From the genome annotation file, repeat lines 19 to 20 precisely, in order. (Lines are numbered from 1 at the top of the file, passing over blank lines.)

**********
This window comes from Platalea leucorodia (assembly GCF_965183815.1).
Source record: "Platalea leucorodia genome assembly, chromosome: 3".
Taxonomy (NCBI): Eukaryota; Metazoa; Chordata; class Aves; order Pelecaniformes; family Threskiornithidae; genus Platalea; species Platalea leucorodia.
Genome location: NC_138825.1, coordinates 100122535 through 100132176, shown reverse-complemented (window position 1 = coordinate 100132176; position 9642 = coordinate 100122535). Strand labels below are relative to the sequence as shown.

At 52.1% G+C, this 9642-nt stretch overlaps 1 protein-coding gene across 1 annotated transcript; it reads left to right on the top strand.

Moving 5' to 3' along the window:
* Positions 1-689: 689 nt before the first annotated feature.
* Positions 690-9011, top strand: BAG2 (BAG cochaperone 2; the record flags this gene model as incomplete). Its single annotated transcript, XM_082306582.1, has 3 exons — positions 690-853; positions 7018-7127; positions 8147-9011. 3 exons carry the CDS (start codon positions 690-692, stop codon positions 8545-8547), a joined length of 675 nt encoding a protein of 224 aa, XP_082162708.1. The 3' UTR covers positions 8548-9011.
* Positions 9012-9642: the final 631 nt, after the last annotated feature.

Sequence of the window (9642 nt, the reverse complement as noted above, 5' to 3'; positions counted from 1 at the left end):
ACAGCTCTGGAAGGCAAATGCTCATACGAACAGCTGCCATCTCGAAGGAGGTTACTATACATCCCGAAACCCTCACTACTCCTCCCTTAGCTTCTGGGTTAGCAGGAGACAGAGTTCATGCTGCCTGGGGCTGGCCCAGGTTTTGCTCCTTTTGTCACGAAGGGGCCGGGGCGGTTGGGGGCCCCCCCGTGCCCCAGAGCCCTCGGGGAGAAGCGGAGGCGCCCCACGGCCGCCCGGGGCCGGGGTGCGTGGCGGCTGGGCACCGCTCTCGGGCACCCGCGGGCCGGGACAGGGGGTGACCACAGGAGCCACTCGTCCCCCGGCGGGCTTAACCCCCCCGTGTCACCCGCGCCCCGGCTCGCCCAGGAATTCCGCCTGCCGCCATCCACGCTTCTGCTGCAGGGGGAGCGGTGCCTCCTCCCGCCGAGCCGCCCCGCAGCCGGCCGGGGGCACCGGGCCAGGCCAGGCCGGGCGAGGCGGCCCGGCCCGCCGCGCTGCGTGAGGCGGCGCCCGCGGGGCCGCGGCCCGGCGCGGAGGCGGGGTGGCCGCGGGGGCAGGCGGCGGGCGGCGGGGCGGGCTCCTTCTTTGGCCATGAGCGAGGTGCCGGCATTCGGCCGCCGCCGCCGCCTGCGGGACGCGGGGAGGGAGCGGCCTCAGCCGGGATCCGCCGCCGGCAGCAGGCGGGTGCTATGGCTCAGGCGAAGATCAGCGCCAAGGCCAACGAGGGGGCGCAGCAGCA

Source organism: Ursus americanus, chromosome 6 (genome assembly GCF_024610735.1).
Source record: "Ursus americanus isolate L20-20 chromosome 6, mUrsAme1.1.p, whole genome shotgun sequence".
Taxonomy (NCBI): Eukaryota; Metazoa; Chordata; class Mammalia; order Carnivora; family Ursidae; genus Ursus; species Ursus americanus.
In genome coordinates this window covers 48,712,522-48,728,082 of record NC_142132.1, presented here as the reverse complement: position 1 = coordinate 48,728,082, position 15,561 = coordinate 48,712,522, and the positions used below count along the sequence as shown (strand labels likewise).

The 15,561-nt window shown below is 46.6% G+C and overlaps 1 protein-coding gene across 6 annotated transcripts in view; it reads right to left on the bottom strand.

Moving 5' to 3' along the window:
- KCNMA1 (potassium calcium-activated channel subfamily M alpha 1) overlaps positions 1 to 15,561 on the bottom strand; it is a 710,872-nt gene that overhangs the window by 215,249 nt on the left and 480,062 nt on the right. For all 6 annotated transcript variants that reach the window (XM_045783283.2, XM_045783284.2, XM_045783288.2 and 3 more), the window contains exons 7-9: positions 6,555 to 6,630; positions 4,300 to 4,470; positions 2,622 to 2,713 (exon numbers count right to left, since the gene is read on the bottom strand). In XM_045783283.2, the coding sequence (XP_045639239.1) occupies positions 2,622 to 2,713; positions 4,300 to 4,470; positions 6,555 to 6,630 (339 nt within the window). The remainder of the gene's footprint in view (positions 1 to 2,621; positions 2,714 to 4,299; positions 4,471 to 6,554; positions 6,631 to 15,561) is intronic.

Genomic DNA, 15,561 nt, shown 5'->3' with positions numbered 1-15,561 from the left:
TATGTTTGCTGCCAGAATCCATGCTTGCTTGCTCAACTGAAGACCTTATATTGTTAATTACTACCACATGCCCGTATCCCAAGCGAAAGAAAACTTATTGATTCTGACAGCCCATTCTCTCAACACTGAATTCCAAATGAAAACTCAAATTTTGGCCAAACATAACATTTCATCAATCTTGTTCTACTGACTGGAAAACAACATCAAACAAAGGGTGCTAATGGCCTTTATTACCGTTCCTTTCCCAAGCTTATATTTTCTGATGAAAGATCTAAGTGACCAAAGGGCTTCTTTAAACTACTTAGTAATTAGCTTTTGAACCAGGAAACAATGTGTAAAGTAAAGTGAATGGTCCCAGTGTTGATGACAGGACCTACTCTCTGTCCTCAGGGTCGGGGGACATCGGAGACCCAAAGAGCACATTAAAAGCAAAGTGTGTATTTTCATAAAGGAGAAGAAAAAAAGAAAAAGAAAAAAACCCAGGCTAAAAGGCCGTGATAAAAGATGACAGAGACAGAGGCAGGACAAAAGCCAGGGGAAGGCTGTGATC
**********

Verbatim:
Genomic DNA, 15,561 nt, shown 5'->3' with positions numbered 1-15,561 from the left:
TATGTTTGCTGCCAGAATCCATGCTTGCTTGCTCAACTGAAGACCTTATATTGTTAATTACTACCACATGCCCGTATCCCAAGCGAAAGAAAACTTATTGATTCTGACAGCCCATTCTCTCAACACTGAATTCCAAATGAAAACTCAAATTTTGGCCAAACATAACATTTCATCAATCTTGTTCTACTGACTGGAAAACAACATCAAACAAAGGGTGCTAATGGCCTTTATTACCGTTCCTTTCCCAAGCTTATATTTTCTGATGAAAGATCTAAGTGACCAAAGGGCTTCTTTAAACTACTTAGTAATTAGCTTTTGAACCAGGAAACAATGTGTAAAGTAAAGTGAATGGTCCCAGTGTTGATGACAGGACCTACTCTCTGTCCTCAGGGTCGGGGGACATCGGAGACCCAAAGAGCACATTAAAAGCAAAGTGTGTATTTTCATAAAGGAGAAGAAAAAAAGAAAAAGAAAAAAACCCAGGCTAAAAGGCCGTGATAAAAGATGACAGAGACAGAGGCAGGACAAAAGCCAGGGGAAGGCTGTGATC